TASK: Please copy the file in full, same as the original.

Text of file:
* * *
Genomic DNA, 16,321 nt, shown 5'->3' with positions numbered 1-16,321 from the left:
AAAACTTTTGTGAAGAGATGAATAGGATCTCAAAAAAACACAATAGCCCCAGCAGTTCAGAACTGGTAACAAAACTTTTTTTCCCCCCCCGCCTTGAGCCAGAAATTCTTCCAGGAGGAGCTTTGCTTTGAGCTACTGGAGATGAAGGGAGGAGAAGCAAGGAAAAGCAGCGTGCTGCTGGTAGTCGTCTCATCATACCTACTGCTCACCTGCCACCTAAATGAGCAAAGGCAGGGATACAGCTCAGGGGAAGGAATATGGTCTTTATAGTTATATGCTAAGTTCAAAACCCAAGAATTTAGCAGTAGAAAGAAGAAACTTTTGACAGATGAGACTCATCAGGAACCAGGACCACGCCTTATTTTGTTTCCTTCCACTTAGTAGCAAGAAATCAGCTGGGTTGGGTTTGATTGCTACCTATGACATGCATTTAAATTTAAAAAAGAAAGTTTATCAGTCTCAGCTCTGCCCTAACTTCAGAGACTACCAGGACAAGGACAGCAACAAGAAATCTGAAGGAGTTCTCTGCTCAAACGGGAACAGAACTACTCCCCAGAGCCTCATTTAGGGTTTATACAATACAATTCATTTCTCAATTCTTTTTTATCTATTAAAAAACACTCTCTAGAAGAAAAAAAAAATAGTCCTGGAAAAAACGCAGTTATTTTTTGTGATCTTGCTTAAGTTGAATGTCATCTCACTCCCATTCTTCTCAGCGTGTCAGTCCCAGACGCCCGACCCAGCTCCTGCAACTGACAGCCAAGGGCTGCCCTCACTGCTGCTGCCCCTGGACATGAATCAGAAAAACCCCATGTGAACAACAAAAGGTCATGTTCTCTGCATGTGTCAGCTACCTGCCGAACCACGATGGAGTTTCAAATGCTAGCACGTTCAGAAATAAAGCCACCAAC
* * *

Genomic DNA, 16,321 nt, shown 5'->3' with positions numbered 1-16,321 from the left:
AAAACTTTTGTGAAGAGATGAATAGGATCTCAAAAAAACACAATAGCCCCAGCAGTTCAGAACTGGTAACAAAACTTTTTTTCCCCCCCCGCCTTGAGCCAGAAATTCTTCCAGGAGGAGCTTTGCTTTGAGCTACTGGAGATGAAGGGAGGAGAAGCAAGGAAAAGCAGCGTGCTGCTGGTAGTCGTCTCATCATACCTACTGCTCACCTGCCACCTAAATGAGCAAAGGCAGGGATACAGCTCAGGGGAAGGAATATGGTCTTTATAGTTATATGCTAAGTTCAAAACCCAAGAATTTAGCAGTAGAAAGAAGAAACTTTTGACAGATGAGACTCATCAGGAACCAGGACCACGCCTTATTTTGTTTCCTTCCACTTAGTAGCAAGAAATCAGCTGGGTTGGGTTTGATTGCTACCTATGACATGCATTTAAATTTAAAAAAGAAAGTTTATCAGTCTCAGCTCTGCCCTAACTTCAGAGACTACCAGGACAAGGACAGCAACAAGAAATCTGAAGGAGTTCTCTGCTCAAACGGGAACAGAACTACTCCCCAGAGCCTCATTTAGGGTTTATACAATACAATTCATTTCTCAATTCTTTTTTATCTATTAAAAAACACTCTCTAGAAGAAAAAAAAAATAGTCCTGGAAAAAACGCAGTTATTTTTTGTGATCTTGCTTAAGTTGAATGTCATCTCACTCCCATTCTTCTCAGCGTGTCAGTCCCAGACGCCCGACCCAGCTCCTGCAACTGACAGCCAAGGGCTGCCCTCACTGCTGCTGCCCCTGGACATGAATCAGAAAAACCCCATGTGAACAACAAAAGGTCATGTTCTCTGCATGTGTCAGCTACCTGCCGAACCACGATGGAGTTTCAAATGCTAGCACGTTCAGAAATAAAGCCACCAAC